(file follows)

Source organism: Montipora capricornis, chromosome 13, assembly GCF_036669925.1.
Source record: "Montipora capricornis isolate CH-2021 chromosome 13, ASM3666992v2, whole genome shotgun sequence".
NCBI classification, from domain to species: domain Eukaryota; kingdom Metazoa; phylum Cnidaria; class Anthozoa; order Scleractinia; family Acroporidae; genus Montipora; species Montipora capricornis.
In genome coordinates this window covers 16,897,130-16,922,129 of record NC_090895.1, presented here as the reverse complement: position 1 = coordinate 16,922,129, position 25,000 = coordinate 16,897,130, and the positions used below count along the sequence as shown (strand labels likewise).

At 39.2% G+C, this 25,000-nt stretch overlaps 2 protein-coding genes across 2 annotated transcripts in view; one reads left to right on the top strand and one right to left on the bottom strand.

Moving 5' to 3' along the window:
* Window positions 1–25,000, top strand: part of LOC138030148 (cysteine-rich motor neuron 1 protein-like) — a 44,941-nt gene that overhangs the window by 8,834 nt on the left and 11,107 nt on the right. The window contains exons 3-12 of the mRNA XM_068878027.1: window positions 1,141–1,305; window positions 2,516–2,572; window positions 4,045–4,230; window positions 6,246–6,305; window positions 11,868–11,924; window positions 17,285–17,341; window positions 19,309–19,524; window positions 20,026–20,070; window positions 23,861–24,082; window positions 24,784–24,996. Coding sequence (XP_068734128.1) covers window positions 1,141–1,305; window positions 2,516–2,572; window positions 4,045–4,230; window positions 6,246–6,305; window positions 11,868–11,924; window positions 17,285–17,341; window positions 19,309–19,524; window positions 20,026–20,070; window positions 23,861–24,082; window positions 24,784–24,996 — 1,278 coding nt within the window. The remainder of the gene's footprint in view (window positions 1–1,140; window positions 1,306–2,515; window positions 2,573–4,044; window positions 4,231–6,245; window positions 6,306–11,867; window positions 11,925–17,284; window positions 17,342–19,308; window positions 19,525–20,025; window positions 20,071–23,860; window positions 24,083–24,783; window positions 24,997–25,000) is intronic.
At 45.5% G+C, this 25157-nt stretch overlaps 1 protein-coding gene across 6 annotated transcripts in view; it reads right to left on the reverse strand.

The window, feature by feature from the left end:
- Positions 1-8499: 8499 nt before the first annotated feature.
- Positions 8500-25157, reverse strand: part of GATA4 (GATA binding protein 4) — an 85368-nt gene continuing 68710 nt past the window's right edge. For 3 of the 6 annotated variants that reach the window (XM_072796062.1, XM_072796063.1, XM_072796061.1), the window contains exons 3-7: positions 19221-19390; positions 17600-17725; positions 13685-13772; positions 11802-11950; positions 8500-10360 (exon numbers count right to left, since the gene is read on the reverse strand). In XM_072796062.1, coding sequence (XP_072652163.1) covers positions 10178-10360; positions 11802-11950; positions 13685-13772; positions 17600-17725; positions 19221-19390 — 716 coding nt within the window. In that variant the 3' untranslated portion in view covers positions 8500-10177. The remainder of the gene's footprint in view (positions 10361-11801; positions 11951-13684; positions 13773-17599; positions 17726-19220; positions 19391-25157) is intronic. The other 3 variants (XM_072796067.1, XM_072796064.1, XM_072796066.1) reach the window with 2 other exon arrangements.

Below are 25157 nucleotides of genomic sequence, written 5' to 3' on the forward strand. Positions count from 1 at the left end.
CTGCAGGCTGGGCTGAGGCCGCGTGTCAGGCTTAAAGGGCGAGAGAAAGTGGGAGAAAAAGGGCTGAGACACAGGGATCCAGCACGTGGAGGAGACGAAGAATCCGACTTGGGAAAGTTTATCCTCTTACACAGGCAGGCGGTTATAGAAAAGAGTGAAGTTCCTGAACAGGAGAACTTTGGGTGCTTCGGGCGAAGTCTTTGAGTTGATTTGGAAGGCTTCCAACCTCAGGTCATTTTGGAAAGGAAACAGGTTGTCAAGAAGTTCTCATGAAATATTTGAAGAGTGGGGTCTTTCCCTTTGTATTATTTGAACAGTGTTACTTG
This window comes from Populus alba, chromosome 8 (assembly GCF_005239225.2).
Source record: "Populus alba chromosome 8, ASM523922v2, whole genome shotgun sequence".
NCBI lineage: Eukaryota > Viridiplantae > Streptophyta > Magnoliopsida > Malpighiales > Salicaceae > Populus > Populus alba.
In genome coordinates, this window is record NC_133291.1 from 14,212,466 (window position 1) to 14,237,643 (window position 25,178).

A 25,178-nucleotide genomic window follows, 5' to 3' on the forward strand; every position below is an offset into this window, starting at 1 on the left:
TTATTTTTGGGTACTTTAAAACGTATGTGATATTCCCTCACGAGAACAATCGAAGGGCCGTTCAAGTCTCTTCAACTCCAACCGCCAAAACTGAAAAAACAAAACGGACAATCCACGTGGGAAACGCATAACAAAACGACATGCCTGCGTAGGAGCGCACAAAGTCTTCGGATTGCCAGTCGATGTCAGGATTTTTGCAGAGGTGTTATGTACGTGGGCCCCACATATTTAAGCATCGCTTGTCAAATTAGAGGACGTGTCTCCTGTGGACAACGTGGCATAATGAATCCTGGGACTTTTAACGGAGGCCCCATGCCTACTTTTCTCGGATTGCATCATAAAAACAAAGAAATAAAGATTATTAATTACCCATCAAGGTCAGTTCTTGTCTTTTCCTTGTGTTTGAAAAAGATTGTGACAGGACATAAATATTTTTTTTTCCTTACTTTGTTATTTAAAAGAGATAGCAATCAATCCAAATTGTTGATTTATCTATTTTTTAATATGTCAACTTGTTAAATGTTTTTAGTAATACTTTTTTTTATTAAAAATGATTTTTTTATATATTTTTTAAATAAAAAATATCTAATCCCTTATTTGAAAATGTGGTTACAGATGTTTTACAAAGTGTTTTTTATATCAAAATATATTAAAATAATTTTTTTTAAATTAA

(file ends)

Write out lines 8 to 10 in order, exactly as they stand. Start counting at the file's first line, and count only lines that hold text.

At 45.5% G+C, this 25157-nt stretch overlaps 1 protein-coding gene across 6 annotated transcripts in view; it reads right to left on the reverse strand.

The window, feature by feature from the left end:
- Positions 1-8499: 8499 nt before the first annotated feature.